David Kodeski's True Life Tales: I Can't Explain the Beauty, Live Bait Theater, through December 7. Writer-performer David Kodeski has achieved no small fame for his banal brand of anthropology. Scavenging the personal histories of strangers--in this case, the mid-1930s diaries of one Fred Nye--he makes mountains of obscure molehills, filling in the gaps with anecdotes and reflections. Kodeski's obsession with the everyday and preference for the anonymous is in part a laudable reaction to the self-involved performances of Spalding Gray and his ilk. But this effort proves that gazing at someone else's navel isn't necessarily any better.
Kodeski is a magnificent storyteller; short of Garrison Keillor, no one is as mesmerizing with the mundane. Charismatic and relaxed, polished yet present, and equally generous to audience and subject, he could make shampoo-bottle copy engaging. And the little laughs scattered throughout his looping travelogue are quiet genius. Unfortunately the life of Fred Nye, or at least the glimpse we're afforded, is a crying bore.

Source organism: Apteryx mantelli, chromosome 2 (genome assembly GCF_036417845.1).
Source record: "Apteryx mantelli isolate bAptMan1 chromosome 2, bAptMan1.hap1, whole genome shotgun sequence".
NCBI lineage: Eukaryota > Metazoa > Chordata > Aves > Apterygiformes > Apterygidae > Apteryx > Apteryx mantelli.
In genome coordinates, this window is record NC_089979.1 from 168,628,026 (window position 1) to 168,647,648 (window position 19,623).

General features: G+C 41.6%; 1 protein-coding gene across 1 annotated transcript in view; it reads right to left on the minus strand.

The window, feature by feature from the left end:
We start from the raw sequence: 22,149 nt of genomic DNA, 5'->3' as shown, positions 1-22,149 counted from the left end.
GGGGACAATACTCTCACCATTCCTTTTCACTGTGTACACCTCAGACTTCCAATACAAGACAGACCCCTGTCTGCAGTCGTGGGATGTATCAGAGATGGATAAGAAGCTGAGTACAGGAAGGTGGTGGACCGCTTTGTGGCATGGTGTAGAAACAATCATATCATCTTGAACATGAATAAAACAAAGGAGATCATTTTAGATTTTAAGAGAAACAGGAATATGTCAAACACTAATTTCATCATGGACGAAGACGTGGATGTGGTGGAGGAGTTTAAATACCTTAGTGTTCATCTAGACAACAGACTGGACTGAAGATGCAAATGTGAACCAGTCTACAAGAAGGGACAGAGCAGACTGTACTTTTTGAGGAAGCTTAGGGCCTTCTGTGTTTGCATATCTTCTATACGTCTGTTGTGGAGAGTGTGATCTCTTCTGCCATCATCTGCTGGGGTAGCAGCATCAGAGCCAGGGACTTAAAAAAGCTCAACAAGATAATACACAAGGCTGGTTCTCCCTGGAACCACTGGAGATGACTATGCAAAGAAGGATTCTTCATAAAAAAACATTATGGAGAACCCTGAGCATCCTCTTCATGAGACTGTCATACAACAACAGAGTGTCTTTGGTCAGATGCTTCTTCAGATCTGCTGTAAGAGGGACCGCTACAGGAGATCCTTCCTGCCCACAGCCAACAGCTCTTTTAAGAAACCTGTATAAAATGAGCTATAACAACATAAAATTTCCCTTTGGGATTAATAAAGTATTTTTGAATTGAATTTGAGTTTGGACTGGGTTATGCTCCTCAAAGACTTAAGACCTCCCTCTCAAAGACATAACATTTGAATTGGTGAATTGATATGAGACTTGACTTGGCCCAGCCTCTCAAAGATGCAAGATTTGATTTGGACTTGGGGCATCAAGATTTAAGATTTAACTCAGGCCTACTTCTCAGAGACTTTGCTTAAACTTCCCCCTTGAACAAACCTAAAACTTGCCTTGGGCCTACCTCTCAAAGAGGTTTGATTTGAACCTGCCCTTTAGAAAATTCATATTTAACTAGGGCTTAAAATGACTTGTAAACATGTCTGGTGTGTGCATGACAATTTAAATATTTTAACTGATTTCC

To be fair, Kodeski handily defuses the voyeurism and condescension implicit in his approach, presenting Nye as a pleasant, genuine individual. And his own search for the "lost landscape" of America elliptically articulates the desolation at the heart of the postcolonial dream. But connecting his trip west with Nye's never quite rises above arbitrary structure, and the irresistible invocation of 9/11 is similarly gratuitous.